Re:Infected seahorse tail tip

Pete Giwojna

Dear Douglas:

I’m very sorry to hear about the tail infection that your large male Hippocampus erectus seahorse has developed but I want to assure you that you did the right thing by isolating the seahorse and beginning antibiotic therapy. The bacteria that are most often associated with tail rot and other tail infections in Hippocampus are species of Vibrio and Pseudomonas, which are highly contagious and extremely virulent in most cases. One day’s treatment with antibiotics is not nearly sufficient and it is very important to protect the rest of your herd from being exposed to the infectious bacteria. Nor can you treat the affected seahorse in the main tank because the antibiotics would disrupt the biological filtration and create water quality problems that would threaten all of the aquarium inhabitants.

You might consider purchasing an inexpensive five or 10-gallon glass aquarium to use for your hospital tank and positioning it nearby the main tank, so that the large male with the tail infection will still be in visual contact with his friends and the rest of your herd in the adjacent main tank. Just be very careful to avoid cross-contamination between the two nearby aquariums.

I would continue treating your male in isolation with the neomycin plus triple sulfa, which have a synergistic effect when used together, but ignore the instructions regarding the recommended dosage that comes with the neomycin. For bacterial infections such as this, neomycin is dosed at 250mg per gallon (or 2500mg per 10 gallons) and the treatment regimen needs to be maintained for at least 10 days.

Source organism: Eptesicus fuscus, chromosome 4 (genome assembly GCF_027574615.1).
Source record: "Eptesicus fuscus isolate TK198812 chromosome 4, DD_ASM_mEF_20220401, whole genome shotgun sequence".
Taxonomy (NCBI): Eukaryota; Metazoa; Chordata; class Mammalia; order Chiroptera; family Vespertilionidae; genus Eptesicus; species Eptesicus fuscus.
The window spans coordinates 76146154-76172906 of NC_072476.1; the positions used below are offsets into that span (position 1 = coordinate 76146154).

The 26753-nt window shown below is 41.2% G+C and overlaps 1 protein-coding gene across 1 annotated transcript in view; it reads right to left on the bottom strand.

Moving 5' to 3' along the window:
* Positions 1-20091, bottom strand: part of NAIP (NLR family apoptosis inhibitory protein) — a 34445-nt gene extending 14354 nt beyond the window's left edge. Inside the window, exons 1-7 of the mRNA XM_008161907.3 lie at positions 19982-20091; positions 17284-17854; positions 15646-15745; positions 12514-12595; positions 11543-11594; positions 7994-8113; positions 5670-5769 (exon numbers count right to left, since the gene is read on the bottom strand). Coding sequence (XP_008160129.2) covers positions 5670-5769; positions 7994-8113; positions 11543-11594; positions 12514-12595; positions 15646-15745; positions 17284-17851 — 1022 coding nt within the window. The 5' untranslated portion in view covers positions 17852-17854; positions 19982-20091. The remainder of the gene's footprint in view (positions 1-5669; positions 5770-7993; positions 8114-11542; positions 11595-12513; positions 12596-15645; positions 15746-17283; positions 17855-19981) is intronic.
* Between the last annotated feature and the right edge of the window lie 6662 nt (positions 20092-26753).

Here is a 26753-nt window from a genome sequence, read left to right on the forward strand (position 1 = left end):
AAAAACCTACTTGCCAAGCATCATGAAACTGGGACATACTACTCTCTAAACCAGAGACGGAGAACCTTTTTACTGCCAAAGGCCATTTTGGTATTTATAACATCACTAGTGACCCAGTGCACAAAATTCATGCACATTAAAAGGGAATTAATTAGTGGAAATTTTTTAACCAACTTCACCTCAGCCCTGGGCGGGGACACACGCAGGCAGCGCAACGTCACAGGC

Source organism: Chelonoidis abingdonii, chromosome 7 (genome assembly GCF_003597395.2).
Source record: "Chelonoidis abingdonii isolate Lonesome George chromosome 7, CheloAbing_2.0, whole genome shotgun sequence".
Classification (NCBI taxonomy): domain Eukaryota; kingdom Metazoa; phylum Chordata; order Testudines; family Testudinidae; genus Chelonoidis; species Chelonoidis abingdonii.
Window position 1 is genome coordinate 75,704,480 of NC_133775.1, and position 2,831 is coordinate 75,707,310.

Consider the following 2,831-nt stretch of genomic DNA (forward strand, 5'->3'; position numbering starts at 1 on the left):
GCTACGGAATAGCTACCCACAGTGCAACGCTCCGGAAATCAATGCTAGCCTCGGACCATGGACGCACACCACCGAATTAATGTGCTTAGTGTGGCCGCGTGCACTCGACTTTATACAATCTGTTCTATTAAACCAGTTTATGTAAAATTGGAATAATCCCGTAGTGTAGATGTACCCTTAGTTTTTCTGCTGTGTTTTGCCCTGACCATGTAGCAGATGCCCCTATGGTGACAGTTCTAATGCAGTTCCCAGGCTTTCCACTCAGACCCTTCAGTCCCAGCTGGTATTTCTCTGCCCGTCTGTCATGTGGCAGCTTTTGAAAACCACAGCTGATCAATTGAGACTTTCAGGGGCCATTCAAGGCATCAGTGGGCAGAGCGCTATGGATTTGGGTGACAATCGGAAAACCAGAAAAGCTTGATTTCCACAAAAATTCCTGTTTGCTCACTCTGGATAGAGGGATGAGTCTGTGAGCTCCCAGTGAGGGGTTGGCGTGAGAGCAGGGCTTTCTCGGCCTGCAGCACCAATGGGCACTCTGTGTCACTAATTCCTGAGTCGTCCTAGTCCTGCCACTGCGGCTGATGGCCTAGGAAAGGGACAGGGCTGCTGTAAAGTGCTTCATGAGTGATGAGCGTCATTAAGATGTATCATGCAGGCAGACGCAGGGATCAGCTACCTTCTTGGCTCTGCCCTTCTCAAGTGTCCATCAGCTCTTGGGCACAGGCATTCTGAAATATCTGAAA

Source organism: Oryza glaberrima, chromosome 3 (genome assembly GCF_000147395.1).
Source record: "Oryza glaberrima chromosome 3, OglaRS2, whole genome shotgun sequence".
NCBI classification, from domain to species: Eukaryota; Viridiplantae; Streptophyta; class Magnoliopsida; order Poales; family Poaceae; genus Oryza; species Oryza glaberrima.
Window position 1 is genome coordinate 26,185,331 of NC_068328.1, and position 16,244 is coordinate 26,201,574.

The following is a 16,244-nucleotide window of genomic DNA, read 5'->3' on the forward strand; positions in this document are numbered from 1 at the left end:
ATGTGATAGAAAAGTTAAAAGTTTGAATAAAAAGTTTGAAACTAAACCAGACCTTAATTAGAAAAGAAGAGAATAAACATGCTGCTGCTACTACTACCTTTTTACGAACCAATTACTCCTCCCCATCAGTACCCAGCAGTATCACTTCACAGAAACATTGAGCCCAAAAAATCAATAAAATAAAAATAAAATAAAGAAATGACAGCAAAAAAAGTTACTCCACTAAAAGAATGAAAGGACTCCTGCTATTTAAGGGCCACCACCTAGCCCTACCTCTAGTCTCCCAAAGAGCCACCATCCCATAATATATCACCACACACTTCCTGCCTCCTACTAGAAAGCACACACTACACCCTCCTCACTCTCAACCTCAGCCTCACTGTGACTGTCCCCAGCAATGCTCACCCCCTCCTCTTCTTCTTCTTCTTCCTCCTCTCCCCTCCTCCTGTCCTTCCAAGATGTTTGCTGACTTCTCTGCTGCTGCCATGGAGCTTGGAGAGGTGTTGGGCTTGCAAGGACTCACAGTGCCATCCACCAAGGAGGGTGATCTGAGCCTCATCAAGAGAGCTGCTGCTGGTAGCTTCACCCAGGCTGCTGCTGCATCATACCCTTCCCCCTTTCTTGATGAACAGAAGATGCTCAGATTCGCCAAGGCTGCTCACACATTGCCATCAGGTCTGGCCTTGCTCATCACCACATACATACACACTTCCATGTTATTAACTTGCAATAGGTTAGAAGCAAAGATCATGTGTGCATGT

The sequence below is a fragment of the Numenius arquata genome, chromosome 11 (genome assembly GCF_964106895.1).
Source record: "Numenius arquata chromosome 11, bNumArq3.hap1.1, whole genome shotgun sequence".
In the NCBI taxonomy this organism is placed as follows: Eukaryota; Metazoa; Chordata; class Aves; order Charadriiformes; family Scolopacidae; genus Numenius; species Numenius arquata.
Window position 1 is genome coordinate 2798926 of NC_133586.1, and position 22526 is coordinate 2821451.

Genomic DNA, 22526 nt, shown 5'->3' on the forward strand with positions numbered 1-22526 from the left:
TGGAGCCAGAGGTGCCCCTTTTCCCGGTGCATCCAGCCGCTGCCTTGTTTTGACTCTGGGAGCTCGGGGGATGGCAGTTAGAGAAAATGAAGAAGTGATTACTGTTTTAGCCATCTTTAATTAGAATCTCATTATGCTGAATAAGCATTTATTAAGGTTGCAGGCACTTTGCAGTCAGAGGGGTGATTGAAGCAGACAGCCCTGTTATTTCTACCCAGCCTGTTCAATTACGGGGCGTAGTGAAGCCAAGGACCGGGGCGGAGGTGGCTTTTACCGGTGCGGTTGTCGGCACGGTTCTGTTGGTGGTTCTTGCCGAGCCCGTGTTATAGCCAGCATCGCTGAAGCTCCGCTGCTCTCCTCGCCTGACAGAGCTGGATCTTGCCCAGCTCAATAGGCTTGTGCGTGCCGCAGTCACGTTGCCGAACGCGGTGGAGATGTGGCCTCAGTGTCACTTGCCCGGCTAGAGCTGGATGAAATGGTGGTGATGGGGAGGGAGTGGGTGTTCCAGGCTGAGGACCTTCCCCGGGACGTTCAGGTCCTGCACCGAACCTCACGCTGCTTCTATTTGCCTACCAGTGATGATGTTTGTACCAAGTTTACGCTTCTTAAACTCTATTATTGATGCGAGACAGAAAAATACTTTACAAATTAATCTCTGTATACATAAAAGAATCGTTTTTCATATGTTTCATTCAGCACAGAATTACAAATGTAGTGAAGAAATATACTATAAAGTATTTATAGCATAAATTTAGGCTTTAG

This is a prolonged immersion dose — you dose it ONCE at 250 mg per gallon then replace the meds in ratio with the water changes to keep a constant level in the water as opposed to following OTC recommendations.

For example:

Day one: 250 mg per gallon
Day two: 50% water change, then add 50% of the original dose (125mg per gallon, or 1250mg for a 10 gallon)
Days three to ten: repeat water change and re-dose in the same way as day two.

BioBandage and other topical treatments will not be sufficient to treat a problem like this in and of themselves, Douglas. The danger is that the infection is going to spread internally and result in sepsis (bacterial septicemia), which can kill the seahorse very quickly. You need to get antibiotics into the infected animal and not simply treat the superficial external wound with topical treatments.

I would not recommend returning the affected seahorse to the main tank with the rest of your herd until its tail has healed completely.

Best of luck resolving this infection, Douglas.

Pete Giwojna

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